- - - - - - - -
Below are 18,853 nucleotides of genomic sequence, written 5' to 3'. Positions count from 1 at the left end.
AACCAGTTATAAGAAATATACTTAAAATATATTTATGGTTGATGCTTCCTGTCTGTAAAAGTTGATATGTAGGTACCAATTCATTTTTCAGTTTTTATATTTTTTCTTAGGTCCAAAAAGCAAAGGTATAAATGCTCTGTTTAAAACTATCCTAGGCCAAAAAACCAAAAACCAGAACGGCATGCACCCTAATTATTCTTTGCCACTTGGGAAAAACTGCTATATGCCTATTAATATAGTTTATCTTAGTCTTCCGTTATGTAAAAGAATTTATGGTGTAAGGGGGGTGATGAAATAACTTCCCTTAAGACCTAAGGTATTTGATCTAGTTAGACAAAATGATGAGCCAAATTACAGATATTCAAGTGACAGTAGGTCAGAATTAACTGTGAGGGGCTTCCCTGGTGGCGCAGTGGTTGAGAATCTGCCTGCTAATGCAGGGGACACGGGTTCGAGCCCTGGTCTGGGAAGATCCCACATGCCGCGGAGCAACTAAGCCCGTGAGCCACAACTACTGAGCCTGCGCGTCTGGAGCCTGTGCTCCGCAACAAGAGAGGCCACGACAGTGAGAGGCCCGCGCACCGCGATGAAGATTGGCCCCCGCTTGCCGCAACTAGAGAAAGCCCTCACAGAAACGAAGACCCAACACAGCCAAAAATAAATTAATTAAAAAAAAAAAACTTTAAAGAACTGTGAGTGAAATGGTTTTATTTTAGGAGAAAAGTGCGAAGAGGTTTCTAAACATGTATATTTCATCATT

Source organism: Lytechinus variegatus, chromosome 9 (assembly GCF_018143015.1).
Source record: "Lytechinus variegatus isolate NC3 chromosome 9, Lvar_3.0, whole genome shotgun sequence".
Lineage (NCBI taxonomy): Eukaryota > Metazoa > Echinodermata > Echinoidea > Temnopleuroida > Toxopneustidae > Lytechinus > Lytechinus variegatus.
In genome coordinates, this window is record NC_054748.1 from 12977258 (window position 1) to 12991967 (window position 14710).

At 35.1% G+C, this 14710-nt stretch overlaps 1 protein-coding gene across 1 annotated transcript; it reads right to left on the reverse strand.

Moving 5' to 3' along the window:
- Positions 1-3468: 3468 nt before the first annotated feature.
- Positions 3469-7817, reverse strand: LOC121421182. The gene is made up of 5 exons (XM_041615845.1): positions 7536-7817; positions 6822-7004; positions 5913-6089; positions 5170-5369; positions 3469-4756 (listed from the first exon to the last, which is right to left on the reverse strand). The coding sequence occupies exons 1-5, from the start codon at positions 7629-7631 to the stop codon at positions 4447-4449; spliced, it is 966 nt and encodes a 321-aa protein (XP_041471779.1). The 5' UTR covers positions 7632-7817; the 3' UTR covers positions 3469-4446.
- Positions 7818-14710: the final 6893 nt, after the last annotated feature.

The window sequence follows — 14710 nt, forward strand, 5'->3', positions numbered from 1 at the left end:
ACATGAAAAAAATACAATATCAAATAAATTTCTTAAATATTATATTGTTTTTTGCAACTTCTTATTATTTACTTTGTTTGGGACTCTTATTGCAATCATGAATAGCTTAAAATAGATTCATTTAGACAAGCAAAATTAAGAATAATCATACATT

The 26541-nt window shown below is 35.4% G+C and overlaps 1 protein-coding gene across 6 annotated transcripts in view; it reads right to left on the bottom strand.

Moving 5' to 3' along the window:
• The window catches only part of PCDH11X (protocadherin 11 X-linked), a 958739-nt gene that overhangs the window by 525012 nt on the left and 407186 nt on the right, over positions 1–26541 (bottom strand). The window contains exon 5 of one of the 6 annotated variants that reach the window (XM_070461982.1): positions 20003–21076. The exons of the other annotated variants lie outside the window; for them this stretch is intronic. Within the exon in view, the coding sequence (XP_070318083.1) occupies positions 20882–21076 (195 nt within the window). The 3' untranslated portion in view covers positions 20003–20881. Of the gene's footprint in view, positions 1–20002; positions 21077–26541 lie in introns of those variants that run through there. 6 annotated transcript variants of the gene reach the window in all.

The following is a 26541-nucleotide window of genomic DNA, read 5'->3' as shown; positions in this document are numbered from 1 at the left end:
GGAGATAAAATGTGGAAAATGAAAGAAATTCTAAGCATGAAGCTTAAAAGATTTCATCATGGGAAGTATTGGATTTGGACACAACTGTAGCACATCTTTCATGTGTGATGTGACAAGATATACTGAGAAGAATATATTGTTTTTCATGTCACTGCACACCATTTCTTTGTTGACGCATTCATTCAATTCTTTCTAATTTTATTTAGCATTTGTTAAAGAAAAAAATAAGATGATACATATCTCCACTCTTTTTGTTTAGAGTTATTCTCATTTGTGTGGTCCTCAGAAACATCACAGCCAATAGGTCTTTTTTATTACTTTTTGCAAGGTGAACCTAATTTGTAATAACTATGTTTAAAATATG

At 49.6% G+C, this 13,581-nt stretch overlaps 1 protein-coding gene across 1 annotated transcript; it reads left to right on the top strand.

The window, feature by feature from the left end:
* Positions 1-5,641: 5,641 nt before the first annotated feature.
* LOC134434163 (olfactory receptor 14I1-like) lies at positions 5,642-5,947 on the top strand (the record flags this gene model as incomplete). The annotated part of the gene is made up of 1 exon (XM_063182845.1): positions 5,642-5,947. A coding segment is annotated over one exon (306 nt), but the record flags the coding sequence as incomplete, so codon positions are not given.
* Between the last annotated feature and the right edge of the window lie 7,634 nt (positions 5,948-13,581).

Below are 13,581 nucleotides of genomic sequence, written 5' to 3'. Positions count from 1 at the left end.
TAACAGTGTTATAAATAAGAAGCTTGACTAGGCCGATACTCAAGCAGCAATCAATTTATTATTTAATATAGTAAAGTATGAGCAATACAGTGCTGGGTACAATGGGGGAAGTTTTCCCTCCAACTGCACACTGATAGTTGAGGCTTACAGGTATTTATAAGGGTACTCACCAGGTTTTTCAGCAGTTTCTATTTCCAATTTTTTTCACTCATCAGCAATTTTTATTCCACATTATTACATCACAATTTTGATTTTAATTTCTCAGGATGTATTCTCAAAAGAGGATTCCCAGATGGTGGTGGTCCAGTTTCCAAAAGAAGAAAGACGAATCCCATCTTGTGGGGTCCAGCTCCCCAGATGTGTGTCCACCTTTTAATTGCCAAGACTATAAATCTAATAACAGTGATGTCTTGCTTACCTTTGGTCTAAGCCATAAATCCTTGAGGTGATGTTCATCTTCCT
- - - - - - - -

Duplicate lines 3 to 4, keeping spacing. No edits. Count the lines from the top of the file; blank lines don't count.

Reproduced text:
Source organism: Lytechinus variegatus, chromosome 9 (assembly GCF_018143015.1).
Source record: "Lytechinus variegatus isolate NC3 chromosome 9, Lvar_3.0, whole genome shotgun sequence".